Bennett Foddy is an indie game developer, best known for making browser games like QWOP, multiplayer games like Sportsfriends, and rage-inducing games like Getting Over It with Bennett Foddy. He also teaches game design as part of the permanent faculty at the NYU Game Center in New York City.
What’s wrong with Jonathan Jones?
Jonathan Jones seems to subscribe to a rather old view of art, which is that it is put forward by an artist and consumed, unaltered, by the audience or critic. If that’s what you think art is, then of course it must seem hopeless to try to make art in a medium that must be played with in order to be experienced. But I guess I think that all art (and beyond art, all philosophy, all science) happens in dialogue with its audience, and so the artist is never really in control. If player interaction prevents Super Mario Bros. from being art, then the presence of messy, living human beings in his sterile concrete mausoleums must prevent Le Corbusier’s architecture from being art. The crowds of people taking selfies in front of Starry Night at MoMA must prevent that painting from being art. That position doesn’t make a lot of sense unless you subscribe to the idea that artists are omnipotent geniuses.
Are there video games you wouldn’t consider art? If so: Aren’t there just two categories in the world – good art and bad art?
I take a very big-tent view of what art is. You have to, when you’re working in a medium where the best work is this diverse, from the cerebral prose of Howling Dogs to the sweaty wrestling of Johann Sebastian Joust to the lizard-brain obsession of Threes. Oh no, did I just pick three games that came out in the same year?
Does the aspect of interactivity & fun make games more or less artistic?
It’s weird to say something makes this whole medium more or less artistic when it simultaneously contains work with the deeply literate, sensitive artistic ambitions of Opera Omnia or Universal Paperclips, and also work that is nakedly nothing but a wretched machine for wringing micropayments out of the digital wallets of their hapless victims. Candy Crush is just as interactive as Cibele, but only one is trying to be a work of art (and managing it). Artistic ambition obviously makes a much bigger difference than the sideshow of whether a game is interactive or fun.
How important is weirdness for art in general and video games in particular?
In a medium that tends to stick very closely to genre orthodoxies, overt weirdness is a tool for letting your audience know that they shouldn’t expect the normal things. I imagine people use it the same way in other artistic media if their audience gets overly married to their expectations.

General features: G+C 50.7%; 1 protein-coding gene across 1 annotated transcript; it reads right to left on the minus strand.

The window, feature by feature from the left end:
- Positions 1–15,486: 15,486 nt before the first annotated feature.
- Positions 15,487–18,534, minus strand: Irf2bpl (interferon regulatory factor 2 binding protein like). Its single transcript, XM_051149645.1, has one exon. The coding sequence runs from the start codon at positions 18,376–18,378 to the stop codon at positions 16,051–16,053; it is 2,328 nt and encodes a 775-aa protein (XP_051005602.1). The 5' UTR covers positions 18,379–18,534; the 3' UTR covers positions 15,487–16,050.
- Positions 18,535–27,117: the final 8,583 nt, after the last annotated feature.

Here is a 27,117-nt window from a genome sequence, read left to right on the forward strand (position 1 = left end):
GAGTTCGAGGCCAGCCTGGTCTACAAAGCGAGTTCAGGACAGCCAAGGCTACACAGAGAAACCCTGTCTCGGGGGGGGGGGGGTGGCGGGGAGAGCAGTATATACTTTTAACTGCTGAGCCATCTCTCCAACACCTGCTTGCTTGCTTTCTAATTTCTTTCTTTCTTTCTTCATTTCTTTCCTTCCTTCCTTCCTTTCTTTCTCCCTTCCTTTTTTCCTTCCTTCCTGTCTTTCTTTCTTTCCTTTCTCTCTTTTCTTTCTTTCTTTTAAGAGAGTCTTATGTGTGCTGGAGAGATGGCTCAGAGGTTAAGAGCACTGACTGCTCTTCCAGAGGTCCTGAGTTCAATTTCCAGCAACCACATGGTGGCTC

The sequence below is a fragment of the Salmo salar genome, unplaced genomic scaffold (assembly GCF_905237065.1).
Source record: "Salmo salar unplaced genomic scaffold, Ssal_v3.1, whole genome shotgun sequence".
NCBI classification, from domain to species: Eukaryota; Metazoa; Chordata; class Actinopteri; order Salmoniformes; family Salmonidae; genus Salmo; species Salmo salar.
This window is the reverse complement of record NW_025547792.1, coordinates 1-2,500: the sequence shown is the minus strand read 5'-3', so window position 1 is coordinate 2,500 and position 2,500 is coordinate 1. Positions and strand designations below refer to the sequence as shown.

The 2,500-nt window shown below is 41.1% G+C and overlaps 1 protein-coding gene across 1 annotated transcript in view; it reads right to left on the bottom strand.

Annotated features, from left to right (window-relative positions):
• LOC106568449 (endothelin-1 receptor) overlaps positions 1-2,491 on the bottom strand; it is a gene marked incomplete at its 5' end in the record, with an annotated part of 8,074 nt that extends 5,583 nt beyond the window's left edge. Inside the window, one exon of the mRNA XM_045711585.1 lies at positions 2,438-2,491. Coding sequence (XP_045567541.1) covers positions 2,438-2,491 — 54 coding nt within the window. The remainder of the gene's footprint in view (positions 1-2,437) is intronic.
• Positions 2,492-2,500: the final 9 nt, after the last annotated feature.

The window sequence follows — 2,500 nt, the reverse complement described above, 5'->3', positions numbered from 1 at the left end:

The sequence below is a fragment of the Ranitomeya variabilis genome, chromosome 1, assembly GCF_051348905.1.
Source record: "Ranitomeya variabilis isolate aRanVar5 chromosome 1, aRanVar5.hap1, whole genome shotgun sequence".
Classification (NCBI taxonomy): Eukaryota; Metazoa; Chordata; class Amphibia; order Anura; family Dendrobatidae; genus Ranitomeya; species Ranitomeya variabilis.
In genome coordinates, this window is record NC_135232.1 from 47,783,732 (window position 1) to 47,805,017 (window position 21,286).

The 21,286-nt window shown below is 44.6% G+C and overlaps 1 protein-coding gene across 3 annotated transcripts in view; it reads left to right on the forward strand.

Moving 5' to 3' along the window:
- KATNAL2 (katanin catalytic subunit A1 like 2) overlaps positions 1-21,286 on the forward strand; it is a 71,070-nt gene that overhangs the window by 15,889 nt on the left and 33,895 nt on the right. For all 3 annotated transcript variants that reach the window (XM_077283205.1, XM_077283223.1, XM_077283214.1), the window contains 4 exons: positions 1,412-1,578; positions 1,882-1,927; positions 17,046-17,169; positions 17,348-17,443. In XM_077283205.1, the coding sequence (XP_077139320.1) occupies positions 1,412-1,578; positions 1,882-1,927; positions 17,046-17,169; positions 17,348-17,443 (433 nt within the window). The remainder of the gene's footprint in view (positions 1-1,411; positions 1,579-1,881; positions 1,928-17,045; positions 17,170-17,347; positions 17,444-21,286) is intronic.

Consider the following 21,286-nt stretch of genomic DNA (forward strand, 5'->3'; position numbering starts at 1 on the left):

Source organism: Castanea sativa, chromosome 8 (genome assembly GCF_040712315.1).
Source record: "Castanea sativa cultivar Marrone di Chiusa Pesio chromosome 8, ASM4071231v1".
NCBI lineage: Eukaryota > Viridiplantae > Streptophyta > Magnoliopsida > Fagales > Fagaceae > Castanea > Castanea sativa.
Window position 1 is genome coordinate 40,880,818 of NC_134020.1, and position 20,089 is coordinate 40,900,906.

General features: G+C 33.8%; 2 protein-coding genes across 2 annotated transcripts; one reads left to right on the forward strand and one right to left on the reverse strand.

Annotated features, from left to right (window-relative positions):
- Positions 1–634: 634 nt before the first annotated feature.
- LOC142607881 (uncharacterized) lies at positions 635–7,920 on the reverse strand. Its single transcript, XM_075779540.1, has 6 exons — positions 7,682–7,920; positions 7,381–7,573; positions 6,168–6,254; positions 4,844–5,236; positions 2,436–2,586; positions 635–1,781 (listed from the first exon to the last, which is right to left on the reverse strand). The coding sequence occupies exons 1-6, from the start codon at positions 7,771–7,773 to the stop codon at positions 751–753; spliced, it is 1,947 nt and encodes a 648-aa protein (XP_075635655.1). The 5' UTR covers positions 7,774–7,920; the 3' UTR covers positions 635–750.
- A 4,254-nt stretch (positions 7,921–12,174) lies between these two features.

What are some of your favourite strange/avant-garde games?
Anything by Stephen Lavelle. I enjoyed Karina Popp’s life-simulator Ten Mississippi which has been exhibiting around the place but is not quite out publicly. I love Ian Maclarty’s experiments that are barely games, especially Catacombs of Solaris. One of my projects for this year, though, is to put a lot more effort into finding new stuff.
Where are video games today, evolution-wise? What could/should the future of video games look like?
I’m laboring under the hope that we’re still nowhere near finding the edges of the pool we’re swimming in.
“CLOP” could also be a slang expression for a “young, highly promiscuous woman,” right?
I haven’t heard of that one. I know the “brony” community uses this word to refer to pornography involving cartoon ponies, and the act of “using” that pornography. To me it is just the sound of a hoofbeat.
Subversion can be a protagonist in its own right – what are some of the subversive strategies you would like to employ in your next project?
I’m interested in games that subvert anything that is too entrenched in the form. Games are too concerned with ease of use, and with universality of experience, which is why I made Getting Over It. I look for dimensions which have ossified and seek to subvert those.
Why did you make an almost disappointingly non-weird entity like a beetle Thumper’s hero?
I didn’t make Thumper! That was Marc Flury and Brian Gibson. But I think they’ve said, like the pot man in Getting Over It, the shape of the protagonist in that game simply follows the requirements of its functionality.
Image source: © Bennett Foddy